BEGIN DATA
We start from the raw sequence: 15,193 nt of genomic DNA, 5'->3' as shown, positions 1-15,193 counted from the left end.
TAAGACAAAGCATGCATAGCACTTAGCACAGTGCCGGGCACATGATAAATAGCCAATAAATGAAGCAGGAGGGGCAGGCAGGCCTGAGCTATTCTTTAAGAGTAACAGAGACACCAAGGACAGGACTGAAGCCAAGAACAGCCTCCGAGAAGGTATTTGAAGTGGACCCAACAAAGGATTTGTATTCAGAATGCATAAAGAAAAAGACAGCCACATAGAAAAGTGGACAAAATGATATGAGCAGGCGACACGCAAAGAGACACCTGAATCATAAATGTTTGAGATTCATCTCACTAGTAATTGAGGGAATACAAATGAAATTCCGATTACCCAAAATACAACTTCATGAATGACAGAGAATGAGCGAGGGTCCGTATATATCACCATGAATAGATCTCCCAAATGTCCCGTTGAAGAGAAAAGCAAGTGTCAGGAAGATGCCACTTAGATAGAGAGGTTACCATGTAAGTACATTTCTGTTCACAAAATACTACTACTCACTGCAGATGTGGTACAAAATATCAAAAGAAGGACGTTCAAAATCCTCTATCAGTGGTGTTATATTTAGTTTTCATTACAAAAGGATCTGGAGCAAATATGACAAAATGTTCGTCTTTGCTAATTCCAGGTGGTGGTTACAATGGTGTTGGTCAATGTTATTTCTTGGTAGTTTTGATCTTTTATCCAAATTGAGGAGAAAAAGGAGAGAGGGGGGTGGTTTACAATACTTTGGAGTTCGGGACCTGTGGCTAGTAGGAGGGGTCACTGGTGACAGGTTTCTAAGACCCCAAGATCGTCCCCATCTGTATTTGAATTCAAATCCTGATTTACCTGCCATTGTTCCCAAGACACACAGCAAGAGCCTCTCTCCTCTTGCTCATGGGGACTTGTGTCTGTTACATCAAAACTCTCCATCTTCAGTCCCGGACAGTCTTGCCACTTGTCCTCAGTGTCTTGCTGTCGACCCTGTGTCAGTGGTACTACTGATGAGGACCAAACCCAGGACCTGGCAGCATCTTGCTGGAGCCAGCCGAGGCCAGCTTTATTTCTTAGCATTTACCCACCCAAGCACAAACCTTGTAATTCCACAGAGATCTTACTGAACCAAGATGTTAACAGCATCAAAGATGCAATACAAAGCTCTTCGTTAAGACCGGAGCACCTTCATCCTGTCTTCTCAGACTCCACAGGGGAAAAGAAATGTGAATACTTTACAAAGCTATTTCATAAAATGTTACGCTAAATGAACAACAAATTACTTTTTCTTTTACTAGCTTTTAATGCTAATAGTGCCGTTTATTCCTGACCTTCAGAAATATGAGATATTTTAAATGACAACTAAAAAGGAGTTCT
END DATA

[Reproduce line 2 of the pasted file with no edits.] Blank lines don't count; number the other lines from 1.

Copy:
TAAGACAAAGCATGCATAGCACTTAGCACAGTGCCGGGCACATGATAAATAGCCAATAAATGAAGCAGGAGGGGCAGGCAGGCCTGAGCTATTCTTTAAGAGTAACAGAGACACCAAGGACAGGACTGAAGCCAAGAACAGCCTCCGAGAAGGTATTTGAAGTGGACCCAACAAAGGATTTGTATTCAGAATGCATAAAGAAAAAGACAGCCACATAGAAAAGTGGACAAAATGATATGAGCAGGCGACACGCAAAGAGACACCTGAATCATAAATGTTTGAGATTCATCTCACTAGTAATTGAGGGAATACAAATGAAATTCCGATTACCCAAAATACAACTTCATGAATGACAGAGAATGAGCGAGGGTCCGTATATATCACCATGAATAGATCTCCCAAATGTCCCGTTGAAGAGAAAAGCAAGTGTCAGGAAGATGCCACTTAGATAGAGAGGTTACCATGTAAGTACATTTCTGTTCACAAAATACTACTACTCACTGCAGATGTGGTACAAAATATCAAAAGAAGGACGTTCAAAATCCTCTATCAGTGGTGTTATATTTAGTTTTCATTACAAAAGGATCTGGAGCAAATATGACAAAATGTTCGTCTTTGCTAATTCCAGGTGGTGGTTACAATGGTGTTGGTCAATGTTATTTCTTGGTAGTTTTGATCTTTTATCCAAATTGAGGAGAAAAAGGAGAGAGGGGGGTGGTTTACAATACTTTGGAGTTCGGGACCTGTGGCTAGTAGGAGGGGTCACTGGTGACAGGTTTCTAAGACCCCAAGATCGTCCCCATCTGTATTTGAATTCAAATCCTGATTTACCTGCCATTGTTCCCAAGACACACAGCAAGAGCCTCTCTCCTCTTGCTCATGGGGACTTGTGTCTGTTACATCAAAACTCTCCATCTTCAGTCCCGGACAGTCTTGCCACTTGTCCTCAGTGTCTTGCTGTCGACCCTGTGTCAGTGGTACTACTGATGAGGACCAAACCCAGGACCTGGCAGCATCTTGCTGGAGCCAGCCGAGGCCAGCTTTATTTCTTAGCATTTACCCACCCAAGCACAAACCTTGTAATTCCACAGAGATCTTACTGAACCAAGATGTTAACAGCATCAAAGATGCAATACAAAGCTCTTCGTTAAGACCGGAGCACCTTCATCCTGTCTTCTCAGACTCCACAGGGGAAAAGAAATGTGAATACTTTACAAAGCTATTTCATAAAATGTTACGCTAAATGAACAACAAATTACTTTTTCTTTTACTAGCTTTTAATGCTAATAGTGCCGTTTATTCCTGACCTTCAGAAATATGAGATATTTTAAATGACAACTAAAAAGGAGTTCT